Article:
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Tay Garnett’s Her Man (1930) has had a small but enduring auteurist cult, for those lucky enough to have seen the Cinematheque Francaise print that circulated in the ’50s and ’60s. In his American Cinema, Andrew Sarris wrote of its “extraordinarily fluid camera movements that dispel the myth of static talkies”, while British critic Raymond Durgnat compared it favorably to Howard Hawks’ A Girl in Every Port (1928). Poet John Ashbery saw it in Paris in the late ’50s, and it was an inspiration for his “Pavane pour Helen Twelvetrees”, which you can read here.  The film has seemingly disappeared from view since then, with David Thomson erroneously stating that it was a “lost film” in his Biographical Dictionary of Film. It wasn’t lost, but just hiding. The camera negative was discovered in the Columbia Pictures collection at the Library of Congress, and a 4K restoration was performed by Sony Pictures, with funding provided by the Film Foundation. This week the Museum of Modern Art, courtesy of Adjunct Curator Dave Kehr, is screening the restoration of Her Man, alongside some of director Tay Garnett’s other silent and early sound features (including Celebrity, The Spieler, and One Way Passage). Her Man is a redemptive romance that takes place in one of the scummiest bars in Havana: the Thalia. There Garnett wends his camera through a knockabout group of con artists, drunks and killers to get to his dewy-eyed lovers, who strong-arm their way out the door.

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Deep Inside the Dream Factory: Memo Wars Between Hal Wallis and Michael Curtiz

blogopenerRecently, while researching the production histories of specific Golden Age movies, I came across several dusty books from the back of my bookshelves. Evidently, I did not think they would be of much use to me. Purchased second-hand, they are a bit worse for wear. The books contain internal memos by producers and other behind-the-scenes personnel at the major Hollywood studios during the Golden Age, including Warner Bros., 20th Century Fox, and Selzick’s International Pictures. What a treasure! The memos offer juicy tidbits about the daily operations of the Hollywood industry during that magic time known as the Golden Age. This week, I thought I would share a few memos from Warner Bros. between executive producer Hal Wallis and director Michael Curtiz, because I found them enlightening.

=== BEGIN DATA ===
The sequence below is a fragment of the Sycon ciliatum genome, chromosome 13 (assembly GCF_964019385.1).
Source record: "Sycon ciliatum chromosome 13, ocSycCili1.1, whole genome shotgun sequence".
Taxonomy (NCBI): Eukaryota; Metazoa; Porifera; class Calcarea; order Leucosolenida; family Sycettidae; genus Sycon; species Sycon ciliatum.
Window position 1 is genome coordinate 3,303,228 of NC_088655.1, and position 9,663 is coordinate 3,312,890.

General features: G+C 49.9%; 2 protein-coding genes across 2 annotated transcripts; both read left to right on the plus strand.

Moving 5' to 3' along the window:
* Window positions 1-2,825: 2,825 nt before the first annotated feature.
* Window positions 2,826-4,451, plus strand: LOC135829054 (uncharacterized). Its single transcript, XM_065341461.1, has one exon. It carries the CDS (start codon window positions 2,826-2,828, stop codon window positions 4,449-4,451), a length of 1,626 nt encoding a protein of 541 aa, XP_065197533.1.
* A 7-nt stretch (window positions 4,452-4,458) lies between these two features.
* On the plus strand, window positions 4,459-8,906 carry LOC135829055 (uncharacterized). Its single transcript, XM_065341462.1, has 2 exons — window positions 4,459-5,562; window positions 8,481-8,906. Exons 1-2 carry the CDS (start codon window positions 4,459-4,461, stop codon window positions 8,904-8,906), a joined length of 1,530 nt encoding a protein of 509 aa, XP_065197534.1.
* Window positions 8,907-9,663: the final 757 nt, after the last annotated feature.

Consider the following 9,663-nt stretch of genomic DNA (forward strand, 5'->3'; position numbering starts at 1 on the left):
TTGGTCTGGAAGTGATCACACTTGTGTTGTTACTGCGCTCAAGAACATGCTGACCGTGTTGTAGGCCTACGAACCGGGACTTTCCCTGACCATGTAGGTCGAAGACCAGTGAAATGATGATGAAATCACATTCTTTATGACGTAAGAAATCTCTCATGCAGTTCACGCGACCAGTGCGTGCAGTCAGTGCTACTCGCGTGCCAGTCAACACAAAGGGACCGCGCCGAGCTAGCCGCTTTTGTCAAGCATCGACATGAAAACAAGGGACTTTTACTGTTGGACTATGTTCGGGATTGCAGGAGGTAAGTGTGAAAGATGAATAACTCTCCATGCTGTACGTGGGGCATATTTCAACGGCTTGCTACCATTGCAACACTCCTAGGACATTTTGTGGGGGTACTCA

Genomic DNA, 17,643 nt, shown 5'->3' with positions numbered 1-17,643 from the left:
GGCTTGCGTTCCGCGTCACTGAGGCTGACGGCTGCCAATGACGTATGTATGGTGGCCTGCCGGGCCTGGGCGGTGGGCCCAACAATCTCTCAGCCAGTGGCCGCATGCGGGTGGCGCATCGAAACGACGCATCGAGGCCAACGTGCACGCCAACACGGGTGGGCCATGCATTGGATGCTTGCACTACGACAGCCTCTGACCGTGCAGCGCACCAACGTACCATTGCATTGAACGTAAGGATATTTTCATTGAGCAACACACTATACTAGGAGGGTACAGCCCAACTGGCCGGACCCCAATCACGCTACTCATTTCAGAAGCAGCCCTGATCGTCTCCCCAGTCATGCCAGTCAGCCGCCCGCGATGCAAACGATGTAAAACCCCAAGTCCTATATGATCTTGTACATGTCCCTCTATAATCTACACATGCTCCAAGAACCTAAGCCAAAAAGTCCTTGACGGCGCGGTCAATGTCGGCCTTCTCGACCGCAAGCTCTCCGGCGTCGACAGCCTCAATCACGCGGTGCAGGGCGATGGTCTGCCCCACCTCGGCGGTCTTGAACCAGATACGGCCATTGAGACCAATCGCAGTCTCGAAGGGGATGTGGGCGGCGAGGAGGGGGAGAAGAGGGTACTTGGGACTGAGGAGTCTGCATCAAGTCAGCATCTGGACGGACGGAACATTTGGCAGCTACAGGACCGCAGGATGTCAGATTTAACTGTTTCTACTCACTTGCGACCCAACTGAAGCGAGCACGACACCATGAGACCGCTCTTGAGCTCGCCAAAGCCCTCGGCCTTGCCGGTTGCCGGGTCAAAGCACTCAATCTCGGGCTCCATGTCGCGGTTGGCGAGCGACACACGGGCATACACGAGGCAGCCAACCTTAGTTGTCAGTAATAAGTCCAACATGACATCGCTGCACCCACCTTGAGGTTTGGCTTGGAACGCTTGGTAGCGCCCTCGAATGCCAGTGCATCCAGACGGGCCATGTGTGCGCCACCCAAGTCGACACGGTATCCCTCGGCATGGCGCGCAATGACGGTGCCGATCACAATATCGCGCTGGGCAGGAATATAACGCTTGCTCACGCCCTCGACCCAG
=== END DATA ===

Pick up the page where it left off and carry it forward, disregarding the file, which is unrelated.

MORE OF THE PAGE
According to Rudy Behlmer, who compiled Inside Warner Bros. 1935 – 1951, there aren’t a lot of studio papers prior to 1935. But, there are certainly a lot of memos afterward, partly because Wallis liked to flood his staff with notes and suggestions and partly because of studio policy. Printed at the bottom of the Warner Bros. interoffice stationary was the reminder: “Verbal messages cause misunderstanding and delays (please put them in writing).”

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Kid Stuff: My Little Loves (1974)

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Jean Eustache’s My Little Loves (1974) is about a boy. Twelve-year-old Daniel climbs trees, flirts with girls, and punches classmates in the stomach. He is poised between youth and adolescence, and the film seeks to capture all the moments, and all the silences, of this befuddling transition. After Eustache’s coruscating The Mother and the Whore (1973), a logorrheic portrait of post-May ’68 despair, My Little Loves seems startlingly quiet and gentle. But each are after a kind of completism, of leaving nothing out. Discussing My Little Loves, Eustache told his fellow filmmaker, and Cahiers du Cinema habitue, Luc Moullet, that he wanted “to reconstruct [my] childhood: every wall section, every tree, every light pole.” With the help of cinematographer Nestor Almendros, All My Loves becomes a sensorial memory object. There isn’t much of a narrative – it drifts – but it builds up the fabric and texture of Eustache’s childhood in the small rural town of Pessac (outside of Bordeaux), and the industrial  city of Narbonnes, on the Mediterranean coast. My Little Loves is screening on 35mm in the Metrograph’s Jean Eustache series, one of the inaugural programs for this ambitious new theater on NYC’s Lower East Side.